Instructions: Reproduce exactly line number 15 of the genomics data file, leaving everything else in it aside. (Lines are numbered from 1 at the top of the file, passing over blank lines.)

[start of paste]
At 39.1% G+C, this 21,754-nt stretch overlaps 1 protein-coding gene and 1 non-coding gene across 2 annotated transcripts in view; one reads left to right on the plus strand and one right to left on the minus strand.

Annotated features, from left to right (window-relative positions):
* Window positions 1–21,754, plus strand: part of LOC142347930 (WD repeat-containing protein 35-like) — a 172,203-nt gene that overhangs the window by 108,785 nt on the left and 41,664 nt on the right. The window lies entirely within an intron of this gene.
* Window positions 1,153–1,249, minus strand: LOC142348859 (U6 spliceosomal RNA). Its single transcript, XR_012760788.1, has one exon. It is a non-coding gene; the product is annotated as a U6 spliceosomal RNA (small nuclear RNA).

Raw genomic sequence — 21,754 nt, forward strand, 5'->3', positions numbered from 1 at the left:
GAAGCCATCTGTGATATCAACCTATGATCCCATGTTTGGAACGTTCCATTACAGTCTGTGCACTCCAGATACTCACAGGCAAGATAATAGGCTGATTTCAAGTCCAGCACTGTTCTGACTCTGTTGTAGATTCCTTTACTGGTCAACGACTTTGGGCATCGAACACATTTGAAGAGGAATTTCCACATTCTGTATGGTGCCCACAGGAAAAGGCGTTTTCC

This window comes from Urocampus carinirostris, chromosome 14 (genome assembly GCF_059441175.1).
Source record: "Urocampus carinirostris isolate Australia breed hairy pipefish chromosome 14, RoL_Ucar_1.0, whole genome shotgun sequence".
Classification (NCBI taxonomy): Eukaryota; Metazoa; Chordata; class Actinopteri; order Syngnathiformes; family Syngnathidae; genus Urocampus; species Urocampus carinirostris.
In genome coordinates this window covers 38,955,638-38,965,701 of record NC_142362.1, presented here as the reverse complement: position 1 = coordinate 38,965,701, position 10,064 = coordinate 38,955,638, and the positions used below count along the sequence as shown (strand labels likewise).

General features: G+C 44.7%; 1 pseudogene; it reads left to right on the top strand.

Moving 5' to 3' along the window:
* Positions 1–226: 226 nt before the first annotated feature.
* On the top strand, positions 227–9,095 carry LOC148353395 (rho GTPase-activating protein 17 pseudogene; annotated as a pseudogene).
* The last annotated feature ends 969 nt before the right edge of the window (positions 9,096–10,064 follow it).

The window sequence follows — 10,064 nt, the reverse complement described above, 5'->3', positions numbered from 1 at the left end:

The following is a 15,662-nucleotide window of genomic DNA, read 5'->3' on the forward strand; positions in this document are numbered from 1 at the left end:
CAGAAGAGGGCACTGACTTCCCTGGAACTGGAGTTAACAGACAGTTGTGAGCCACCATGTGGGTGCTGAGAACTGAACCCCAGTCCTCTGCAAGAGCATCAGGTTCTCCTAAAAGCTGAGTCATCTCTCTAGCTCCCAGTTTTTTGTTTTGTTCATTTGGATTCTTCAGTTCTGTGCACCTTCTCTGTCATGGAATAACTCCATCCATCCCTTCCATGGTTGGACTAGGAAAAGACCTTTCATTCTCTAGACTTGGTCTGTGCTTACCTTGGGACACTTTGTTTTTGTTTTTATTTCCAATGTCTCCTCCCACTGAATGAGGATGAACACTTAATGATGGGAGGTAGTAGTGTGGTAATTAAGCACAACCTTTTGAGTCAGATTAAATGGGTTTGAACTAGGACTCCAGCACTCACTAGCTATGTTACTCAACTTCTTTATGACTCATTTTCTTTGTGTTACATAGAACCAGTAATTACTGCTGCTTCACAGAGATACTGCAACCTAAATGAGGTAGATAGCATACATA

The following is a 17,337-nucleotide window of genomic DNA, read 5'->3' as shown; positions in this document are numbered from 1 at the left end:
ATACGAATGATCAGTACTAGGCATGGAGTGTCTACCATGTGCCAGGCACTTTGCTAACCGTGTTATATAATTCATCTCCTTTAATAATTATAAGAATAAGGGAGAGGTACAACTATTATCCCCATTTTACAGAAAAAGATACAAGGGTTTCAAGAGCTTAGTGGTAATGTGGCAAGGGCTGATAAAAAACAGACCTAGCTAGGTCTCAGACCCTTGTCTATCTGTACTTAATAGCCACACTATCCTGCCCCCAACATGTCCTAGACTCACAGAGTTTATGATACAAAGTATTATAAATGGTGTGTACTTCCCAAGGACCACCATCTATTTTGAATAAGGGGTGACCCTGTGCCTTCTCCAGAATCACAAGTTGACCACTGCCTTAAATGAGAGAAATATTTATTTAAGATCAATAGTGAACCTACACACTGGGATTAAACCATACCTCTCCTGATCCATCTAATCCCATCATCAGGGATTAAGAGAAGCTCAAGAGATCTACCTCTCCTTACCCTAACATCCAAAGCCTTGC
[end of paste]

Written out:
* The last annotated feature ends 969 nt before the right edge of the window (positions 9,096–10,064 follow it).